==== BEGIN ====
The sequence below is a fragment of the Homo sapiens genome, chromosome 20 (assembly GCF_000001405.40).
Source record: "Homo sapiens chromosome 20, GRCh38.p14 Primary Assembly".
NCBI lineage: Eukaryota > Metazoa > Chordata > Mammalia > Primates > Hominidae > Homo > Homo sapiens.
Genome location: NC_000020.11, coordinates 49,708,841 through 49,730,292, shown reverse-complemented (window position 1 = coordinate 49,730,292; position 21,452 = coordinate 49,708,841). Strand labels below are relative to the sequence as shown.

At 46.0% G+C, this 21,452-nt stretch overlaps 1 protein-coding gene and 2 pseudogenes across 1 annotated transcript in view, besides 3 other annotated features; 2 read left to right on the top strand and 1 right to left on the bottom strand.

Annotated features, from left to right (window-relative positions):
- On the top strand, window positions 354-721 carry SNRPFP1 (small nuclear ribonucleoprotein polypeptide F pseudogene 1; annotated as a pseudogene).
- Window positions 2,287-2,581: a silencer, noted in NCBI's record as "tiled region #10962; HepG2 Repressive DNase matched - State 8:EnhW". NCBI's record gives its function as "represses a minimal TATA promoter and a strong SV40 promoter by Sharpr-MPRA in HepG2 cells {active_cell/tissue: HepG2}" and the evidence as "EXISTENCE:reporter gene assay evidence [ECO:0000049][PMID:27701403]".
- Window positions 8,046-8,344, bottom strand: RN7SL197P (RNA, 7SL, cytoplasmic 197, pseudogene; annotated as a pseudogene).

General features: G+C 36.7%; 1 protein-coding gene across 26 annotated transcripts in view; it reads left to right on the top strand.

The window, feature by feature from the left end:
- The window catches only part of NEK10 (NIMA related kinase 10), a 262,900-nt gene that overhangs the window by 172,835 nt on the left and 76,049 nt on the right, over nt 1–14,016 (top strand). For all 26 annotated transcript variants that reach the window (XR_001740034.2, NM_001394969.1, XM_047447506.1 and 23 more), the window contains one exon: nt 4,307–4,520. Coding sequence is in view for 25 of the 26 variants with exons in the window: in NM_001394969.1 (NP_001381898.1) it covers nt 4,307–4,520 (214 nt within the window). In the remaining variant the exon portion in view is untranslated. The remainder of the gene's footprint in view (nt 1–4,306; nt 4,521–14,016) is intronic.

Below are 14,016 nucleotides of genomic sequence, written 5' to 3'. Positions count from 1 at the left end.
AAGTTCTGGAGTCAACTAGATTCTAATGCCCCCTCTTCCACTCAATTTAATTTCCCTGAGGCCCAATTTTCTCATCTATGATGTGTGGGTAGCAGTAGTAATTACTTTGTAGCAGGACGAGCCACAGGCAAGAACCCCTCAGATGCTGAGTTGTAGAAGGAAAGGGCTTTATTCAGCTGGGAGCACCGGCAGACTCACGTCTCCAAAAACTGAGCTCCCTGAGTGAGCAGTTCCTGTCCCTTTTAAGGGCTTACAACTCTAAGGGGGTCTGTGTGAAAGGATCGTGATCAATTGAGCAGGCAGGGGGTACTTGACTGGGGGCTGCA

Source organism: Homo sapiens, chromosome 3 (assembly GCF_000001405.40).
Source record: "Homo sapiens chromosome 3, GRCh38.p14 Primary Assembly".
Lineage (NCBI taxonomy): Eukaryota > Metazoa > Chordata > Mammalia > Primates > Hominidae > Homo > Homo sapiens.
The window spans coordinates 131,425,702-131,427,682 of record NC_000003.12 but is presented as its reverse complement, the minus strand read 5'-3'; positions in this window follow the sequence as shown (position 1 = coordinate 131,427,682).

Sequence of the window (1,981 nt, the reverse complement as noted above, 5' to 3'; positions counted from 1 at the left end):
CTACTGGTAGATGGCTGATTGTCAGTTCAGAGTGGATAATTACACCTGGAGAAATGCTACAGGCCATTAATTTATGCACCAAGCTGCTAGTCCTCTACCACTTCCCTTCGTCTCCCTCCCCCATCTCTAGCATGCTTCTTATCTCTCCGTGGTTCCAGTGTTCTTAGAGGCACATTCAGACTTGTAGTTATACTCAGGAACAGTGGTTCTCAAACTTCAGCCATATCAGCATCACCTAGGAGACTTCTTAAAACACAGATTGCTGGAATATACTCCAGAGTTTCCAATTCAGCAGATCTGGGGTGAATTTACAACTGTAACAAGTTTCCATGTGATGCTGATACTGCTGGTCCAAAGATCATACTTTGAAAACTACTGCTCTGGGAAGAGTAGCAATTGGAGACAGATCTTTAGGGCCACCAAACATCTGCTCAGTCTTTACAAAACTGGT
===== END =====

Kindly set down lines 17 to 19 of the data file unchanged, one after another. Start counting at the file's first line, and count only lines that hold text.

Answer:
Lineage (NCBI taxonomy): Eukaryota > Metazoa > Chordata > Mammalia > Primates > Hominidae > Homo > Homo sapiens.
The window spans coordinates 131,425,702-131,427,682 of record NC_000003.12 but is presented as its reverse complement, the minus strand read 5'-3'; positions in this window follow the sequence as shown (position 1 = coordinate 131,427,682).

Sequence of the window (1,981 nt, the reverse complement as noted above, 5' to 3'; positions counted from 1 at the left end):